A pink wave is washing over the Western world and there’s no shortage of strong opinions on the matter. The European and Australian continents are currently glowing with the rosy hue of an explosive drinking trend which might soon light up the U.S.: pink gin.
The current definition of pink gin is a far cry from its origins. One of the first published mentions of Pink Gin was in the 1939 cookery and cocktail guide “The Gentleman’s Companion.” It was simply a glass rinsed with Angostura bitters and filled with London dry or Old Tom gin. What’s become a flourishing category under the same name is now defined by only two requirements—a spirit base consisting of traditional gin botanicals and a visual presentation of pink color.
These vague qualifications have led to wide variation within the trend. While some brands proudly tout the use of real raspberries, strawberries, flowers, or rhubarb to flavor and color their gins, other brands are relying on artificial sweeteners, “strawberry flavor,” “certified color,” and even a unicorn-based extract to capture their share of the market. This has bartenders wary of a return to the popularity of the post-Prohibition, artificially flavored “fruit” liqueurs.
Despite how bartenders feel, the popularity among consumers is undeniable. According to a 2019 report, pink gin accounts for over a quarter of all gin sales in the U.K. and make up almost 70% of growth in the gin market. Reasons for the surge are speculated ad nauseum. Some draw a parallel to the rise of Millennial Pink. Some say pink gin is all about Instagrammability. Some credit (or blame) the generally sweeter profile of pink gins. Whatever the reason, the trend is booming across both ponds and pink gins have already appeared in liquor stores across the United States.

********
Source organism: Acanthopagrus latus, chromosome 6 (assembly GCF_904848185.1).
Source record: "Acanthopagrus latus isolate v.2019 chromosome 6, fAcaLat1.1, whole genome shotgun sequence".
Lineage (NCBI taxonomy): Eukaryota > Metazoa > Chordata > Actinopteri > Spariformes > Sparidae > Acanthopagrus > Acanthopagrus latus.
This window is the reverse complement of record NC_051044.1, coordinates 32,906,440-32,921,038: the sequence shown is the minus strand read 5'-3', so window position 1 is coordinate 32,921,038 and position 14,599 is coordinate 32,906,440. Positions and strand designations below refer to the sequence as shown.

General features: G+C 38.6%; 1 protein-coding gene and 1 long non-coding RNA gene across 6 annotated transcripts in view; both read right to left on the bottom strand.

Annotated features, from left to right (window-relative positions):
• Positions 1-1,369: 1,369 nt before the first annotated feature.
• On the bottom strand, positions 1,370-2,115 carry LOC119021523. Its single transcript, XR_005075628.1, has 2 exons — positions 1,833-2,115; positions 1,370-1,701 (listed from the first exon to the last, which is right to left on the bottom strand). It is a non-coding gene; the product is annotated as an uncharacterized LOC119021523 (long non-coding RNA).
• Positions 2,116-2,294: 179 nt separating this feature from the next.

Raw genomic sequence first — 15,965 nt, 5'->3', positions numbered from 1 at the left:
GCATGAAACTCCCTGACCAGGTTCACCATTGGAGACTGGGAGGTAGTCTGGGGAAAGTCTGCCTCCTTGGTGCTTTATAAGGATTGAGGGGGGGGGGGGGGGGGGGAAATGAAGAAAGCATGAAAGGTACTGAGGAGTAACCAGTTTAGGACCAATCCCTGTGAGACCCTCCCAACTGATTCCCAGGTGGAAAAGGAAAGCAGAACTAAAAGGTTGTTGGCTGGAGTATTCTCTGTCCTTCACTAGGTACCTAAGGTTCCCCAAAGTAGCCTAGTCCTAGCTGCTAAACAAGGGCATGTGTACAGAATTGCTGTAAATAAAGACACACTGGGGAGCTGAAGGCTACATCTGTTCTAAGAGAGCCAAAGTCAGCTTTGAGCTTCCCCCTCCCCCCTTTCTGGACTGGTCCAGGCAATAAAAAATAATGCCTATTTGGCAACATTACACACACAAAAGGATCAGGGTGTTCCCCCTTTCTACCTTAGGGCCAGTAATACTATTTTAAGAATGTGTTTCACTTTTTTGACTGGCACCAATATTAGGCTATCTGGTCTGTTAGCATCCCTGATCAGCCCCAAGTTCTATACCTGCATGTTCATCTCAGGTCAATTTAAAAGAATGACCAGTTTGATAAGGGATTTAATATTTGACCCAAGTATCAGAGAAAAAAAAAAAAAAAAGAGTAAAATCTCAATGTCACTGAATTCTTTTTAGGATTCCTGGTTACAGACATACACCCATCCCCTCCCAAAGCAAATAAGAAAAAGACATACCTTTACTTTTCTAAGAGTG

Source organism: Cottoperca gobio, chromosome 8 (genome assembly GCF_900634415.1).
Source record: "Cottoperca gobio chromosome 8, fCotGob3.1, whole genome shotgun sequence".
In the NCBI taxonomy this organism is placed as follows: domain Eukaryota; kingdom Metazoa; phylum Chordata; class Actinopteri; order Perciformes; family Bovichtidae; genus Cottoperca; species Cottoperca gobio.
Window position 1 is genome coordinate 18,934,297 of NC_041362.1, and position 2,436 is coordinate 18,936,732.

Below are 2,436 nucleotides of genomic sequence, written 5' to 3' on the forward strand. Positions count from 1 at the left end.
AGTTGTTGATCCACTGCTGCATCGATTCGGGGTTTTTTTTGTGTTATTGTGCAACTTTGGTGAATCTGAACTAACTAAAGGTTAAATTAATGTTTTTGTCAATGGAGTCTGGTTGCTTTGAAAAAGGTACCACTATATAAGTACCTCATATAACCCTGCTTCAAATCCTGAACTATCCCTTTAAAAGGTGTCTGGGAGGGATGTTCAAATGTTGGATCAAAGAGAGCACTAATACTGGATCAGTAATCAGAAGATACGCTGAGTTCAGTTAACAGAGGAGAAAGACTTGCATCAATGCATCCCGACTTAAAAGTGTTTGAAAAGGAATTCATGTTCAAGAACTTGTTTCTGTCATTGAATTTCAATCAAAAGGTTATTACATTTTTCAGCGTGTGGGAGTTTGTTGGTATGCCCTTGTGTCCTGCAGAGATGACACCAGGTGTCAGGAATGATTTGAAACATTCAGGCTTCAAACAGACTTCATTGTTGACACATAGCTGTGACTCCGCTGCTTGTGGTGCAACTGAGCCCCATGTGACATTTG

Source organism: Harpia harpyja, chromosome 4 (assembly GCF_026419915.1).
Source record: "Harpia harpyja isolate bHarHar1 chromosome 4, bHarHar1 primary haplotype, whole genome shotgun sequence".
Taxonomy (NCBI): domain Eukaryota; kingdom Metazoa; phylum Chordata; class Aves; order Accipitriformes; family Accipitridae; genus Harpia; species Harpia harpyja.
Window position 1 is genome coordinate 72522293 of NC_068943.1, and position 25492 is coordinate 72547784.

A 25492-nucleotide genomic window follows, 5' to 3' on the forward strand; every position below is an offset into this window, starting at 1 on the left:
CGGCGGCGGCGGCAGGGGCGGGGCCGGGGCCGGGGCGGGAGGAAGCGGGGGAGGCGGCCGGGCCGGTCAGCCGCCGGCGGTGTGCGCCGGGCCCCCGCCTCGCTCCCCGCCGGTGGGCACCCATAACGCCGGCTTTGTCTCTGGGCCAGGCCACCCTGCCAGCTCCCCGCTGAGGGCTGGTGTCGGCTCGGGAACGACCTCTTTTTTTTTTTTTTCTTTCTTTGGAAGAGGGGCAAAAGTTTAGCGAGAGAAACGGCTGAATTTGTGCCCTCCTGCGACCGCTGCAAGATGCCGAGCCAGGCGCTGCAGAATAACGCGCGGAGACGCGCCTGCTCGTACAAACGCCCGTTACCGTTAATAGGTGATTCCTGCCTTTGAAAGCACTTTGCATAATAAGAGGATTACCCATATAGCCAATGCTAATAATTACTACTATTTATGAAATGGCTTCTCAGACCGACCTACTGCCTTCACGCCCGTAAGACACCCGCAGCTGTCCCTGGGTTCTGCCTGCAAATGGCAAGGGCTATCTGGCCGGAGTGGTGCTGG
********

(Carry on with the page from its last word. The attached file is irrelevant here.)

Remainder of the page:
A few local distilleries have jumped onboard. If you fancy yourself a pink gin purist, Lawless Distillery makes a 60-proof version that cuts their gin with Bittercube bitters, plus more citrus and spice. Copperwing Distilling’s Fresas Gin (70-proof) is made pink with a touch of strawberry juice. International brands you’ll find in local liquor stores include Beefeater Pink, Malfy Rosa, and Gordon’s Pink, though you might have a tough time finding it on a local back bar—Minnesota’s bartenders haven’t quite embraced it.
Cocktail bartenders have reconciled with other bright-colored bottles. They’ve re-embraced the impossibly green Midori and quelled their qualms with blue Curaçao. Is nostalgia the only force that can conquer the mixologist resistance? Will this pink panderer turn out to be friend or foe? Only time will tell.
We Got The Pynk Recipe
1½ ounces Copperwing Fresas Strawberry Gin
1 ounce simple syrup
1 teaspoon apple cider vinegar
4 dashes rhubarb bitters
2 ounces brut prosecco
Shake first four ingredients over ice, add prosecco and strain into an ice-filled Collins glass.